FUSTA's Hall of Fame
FUSTA is proud to present the Hall of Fame Awards. This prestigious award is given to honor members of FUSTA who have made an impact on Highland Dancing in the United States and have contributed to the growth and development of the FUSTA organization.
If you know of someone that deserves to be in the Hall of Fame, please read the criteria document, fill out the nomination form below, and submit it on or before April 1st to Heather Donehoo.
Hall of Fame - 2012
BILL WEAVER, born in Kalamazoo, Michigan, but growing up in Dearborn, Michigan, began Highland dancing at the age of five under the tutelage of Pearl Magnuson. Although a very successful dancer, Bill left Highland dancing at the age of 15 to pursue competitive springboard diving, culminating in being selected as a collegiate All-American. At the time Bill chose to step away from Highland dancing, he didn't realize how much he loved the sport. His parents tried to talk him into staying in Highland, but it is difficult to tell a 14 or 15 year old that they might regret their decision to quit. Bill's parents, of course were correct. Once he got back into competitive Highland dancing, quite by accident at the age of 23, Bill realized how much he had enjoyed it and still regrets those years away.
Shortly after returning to competitive dancing, an old friend, Diane MacPhee (now Diane Krugh), was going to be moving from Michigan to Florida and asked Bill if he would take over her dance studio. At first Bill said no, since he had never taught before, but Diane can be very persuasive, and soon Bill agreed, though with a large dose of trepidation. Bill immediately fell in love with teaching and found what seemed to be his calling. There was also another perk that came with inheriting Diane's dance school by the name of Elizabeth Grover, who later became Bill's wife, Liz Weaver, and the best thing that ever happened to him and, to whom he owes everything.
Bill has a small, but very successful Highland dance school he runs with Liz, in St. Louis, Michigan. Bill is a pioneer of long distance teaching with many of his students living in other parts of the U.S. and Canada. His students have won many major Championships including the U. S. Inter-Regional Championship, the Canadian Inter-Provincial Championship and the Adult World Championship. In addition to their dancing success, Bill has created bonds with many of his former dancers and remains an influential role model and person in their lives. Many of his students have gone on to be successful teachers and judges themselves, often crediting Bill for their continued successes.
Bill is FUSTA's first and only male president and first president to serve two consecutive terms. Prior to becoming president, Bill helped to increase intra-organizational communication by establishing the FUSTA website. During his terms as president, he worked to foster global change by pushing for a true worldwide board that included an organization which represents Scotland as an entity separate from the SOBHD which is now in place and continues to be developed. He also worked to improve communications between all the overseas organizations and was responsible for the fact that all the overseas organizations such as FUSTA are now being treated as peers by the SOBHD. This is evidenced by the fact that overseas organizations have been given more autonomy to act on many domestic issues as well as being asked for input on global issues and problems that come up for discussion. Bill is the current Vice President of FUSTA and besides having been President he was also FUSTA Treasurer and has served as the Midwest FUSTA delegate numerous times.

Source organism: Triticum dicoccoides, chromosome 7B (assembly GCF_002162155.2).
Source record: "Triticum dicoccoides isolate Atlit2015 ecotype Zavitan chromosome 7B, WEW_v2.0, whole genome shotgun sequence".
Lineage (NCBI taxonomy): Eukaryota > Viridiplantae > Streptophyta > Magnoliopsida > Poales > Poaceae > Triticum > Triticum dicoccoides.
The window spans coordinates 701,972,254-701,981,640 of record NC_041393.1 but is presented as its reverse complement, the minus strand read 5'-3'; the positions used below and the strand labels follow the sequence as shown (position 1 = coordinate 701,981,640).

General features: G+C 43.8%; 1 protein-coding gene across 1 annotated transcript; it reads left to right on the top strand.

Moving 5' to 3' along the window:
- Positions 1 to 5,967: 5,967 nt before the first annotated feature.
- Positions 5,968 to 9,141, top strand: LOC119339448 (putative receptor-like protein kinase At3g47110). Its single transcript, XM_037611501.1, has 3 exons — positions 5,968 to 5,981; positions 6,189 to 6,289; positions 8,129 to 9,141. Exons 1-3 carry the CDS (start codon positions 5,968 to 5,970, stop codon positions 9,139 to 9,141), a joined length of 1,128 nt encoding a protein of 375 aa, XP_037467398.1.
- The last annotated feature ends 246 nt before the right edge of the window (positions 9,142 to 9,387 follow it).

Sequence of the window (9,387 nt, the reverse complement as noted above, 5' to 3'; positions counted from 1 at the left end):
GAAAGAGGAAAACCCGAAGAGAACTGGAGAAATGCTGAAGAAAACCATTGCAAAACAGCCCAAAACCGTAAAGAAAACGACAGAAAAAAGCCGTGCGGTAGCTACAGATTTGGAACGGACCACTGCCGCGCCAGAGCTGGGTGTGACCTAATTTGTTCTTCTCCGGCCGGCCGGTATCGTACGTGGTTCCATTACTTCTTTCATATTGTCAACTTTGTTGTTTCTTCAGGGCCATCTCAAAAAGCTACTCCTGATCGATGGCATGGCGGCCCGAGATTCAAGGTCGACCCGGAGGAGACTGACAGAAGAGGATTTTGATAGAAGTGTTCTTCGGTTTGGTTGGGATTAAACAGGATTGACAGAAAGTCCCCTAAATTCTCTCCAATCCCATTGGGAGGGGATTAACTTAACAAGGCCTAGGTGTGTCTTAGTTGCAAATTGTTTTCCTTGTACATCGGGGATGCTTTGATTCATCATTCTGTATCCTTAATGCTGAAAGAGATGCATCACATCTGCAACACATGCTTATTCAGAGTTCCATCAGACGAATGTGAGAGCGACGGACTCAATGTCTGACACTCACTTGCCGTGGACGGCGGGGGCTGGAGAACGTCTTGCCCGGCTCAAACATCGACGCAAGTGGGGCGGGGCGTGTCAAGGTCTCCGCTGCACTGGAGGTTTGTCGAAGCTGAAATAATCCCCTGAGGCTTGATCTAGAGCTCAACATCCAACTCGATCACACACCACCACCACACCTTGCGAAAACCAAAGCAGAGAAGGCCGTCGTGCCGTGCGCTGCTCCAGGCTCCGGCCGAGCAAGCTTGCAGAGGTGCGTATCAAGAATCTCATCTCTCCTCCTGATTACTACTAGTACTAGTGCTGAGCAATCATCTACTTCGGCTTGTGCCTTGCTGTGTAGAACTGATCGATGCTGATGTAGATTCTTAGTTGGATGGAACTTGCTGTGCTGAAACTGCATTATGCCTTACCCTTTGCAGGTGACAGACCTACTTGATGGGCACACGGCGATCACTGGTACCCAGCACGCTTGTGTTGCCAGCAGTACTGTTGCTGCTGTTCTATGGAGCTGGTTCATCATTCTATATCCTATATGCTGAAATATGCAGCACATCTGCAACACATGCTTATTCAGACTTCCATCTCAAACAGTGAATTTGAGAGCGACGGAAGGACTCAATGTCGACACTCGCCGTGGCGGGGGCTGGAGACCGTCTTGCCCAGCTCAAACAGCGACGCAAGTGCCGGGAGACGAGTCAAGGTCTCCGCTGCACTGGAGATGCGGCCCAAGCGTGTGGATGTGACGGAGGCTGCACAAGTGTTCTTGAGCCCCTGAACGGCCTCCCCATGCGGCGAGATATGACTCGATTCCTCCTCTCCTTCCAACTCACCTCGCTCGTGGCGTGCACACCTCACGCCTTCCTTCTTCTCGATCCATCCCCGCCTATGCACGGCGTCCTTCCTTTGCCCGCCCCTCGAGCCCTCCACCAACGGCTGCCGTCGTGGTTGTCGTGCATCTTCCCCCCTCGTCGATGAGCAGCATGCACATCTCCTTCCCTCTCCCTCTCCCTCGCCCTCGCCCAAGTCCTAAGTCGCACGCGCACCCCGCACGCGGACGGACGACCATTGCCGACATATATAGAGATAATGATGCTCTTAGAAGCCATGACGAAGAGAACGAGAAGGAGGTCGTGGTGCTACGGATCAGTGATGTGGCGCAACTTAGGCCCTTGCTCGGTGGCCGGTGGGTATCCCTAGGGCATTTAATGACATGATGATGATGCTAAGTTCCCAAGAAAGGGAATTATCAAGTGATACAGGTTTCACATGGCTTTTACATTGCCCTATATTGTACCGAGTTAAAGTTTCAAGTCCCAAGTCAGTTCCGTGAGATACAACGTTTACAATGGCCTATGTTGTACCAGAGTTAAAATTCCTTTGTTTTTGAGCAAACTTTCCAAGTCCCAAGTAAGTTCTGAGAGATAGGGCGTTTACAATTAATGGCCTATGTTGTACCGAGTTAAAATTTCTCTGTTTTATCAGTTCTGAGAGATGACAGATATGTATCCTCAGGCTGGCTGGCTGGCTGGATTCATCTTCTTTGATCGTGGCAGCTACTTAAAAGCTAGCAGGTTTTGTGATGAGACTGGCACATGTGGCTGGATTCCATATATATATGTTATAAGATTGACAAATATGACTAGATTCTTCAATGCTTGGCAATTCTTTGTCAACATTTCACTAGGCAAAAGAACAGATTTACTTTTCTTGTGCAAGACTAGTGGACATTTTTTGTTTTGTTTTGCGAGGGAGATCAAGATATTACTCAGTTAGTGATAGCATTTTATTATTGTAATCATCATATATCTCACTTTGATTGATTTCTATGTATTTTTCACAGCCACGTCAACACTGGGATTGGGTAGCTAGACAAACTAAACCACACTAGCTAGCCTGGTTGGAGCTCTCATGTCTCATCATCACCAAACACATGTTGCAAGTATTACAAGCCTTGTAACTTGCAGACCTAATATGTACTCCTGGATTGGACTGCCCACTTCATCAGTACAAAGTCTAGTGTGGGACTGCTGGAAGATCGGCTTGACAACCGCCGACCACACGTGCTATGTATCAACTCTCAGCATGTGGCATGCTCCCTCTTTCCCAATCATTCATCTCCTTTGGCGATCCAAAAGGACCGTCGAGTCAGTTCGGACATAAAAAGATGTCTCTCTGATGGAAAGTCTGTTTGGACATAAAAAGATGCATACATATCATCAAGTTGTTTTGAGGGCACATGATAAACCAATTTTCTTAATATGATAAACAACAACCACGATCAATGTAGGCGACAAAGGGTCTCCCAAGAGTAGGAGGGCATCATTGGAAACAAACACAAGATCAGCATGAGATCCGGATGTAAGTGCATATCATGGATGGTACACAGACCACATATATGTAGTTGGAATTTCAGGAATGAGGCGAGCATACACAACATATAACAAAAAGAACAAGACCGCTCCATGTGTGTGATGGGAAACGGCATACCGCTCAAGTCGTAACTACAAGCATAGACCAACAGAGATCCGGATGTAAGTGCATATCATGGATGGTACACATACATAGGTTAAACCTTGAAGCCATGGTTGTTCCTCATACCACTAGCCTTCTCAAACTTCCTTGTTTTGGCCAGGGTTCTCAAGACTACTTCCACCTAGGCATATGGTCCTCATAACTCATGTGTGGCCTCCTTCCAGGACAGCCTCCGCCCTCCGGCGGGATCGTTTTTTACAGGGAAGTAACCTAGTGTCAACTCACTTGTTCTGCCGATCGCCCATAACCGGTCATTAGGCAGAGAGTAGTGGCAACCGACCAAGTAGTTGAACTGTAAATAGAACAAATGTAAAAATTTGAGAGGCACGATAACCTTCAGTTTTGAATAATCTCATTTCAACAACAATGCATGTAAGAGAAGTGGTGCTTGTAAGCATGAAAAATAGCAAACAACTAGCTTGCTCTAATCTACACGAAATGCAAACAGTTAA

Bill has been a member of the S.O.B.H.D. Worldwide Judges panel since 1976, is a Life member of the B.A.T.D. in both Highland and National dances, and an Examiner for the UKA. Bill has judged at most major competitions and Championships in the U.S., Canada, Scotland and Australia and has also taught Highland dancing workshops throughout the U.S. and Canada as well as Australia. Bill is also a popular piper for Scottish Highland dancing competitions having piped at various competitions and Championships throughout the U.S. and Canada for 35 years.
Using his professional expertise as a Licensed, Certified Athletic Trainer, Bill has developed a very popular training program to help increase strength and explosiveness in Highland dancers which is used, recommended, and endorsed by Highland dancers throughout the world, including seven times, and current (2011) Adult World Champion, David Wilton. Bill, along with Christie Freestone, his wife, Liz and Kate DeGood, also developed an effective program to help candidates train to take the SOBHD judge's exam. Through this endeavor, they also developed a comprehensive, one of a kind guide to all three versions of the Scottish National dances. Additionally, Bill is the co-organizer of the highly popular World Highland Dancing Conference held tri-annually in Las Vegas.
Bill's legacy has left, and continues to leave, an impact on the world of Highland dancing, FUSTA, and his dancers personally. Perhaps, Bill's greatest gift is that he is willing to stand up for what he believes is right for Highland dancing and FUSTA even if it's not the popular choice. He has made a lasting impression on the world of Highland dancing, and in the hearts of his dancers and those around him.
Hall of Fame - 2011
ANN JOHNSON was born and raised in Portland, Oregon. By the time she was three her father had learned to play the bagpipes as a birthday surprise for her Scottish grandfather. From then on the music was always present and Highland Dance lessons followed when she was six.
By the time she was 7 she began competing and enjoyed modest success. It was not until she went away to college with every intention of giving up Highland Dance that she discovered she was not ready to do that.
Ann continued to work at her dancing often without regular instruction while she attended the University of Puget Sound in Tacoma, Washington. Learning to be analytical and to practice effectively were valuable acquisitions that resulted in rewarding competitive successes on the west coast of the U.S. and Canada.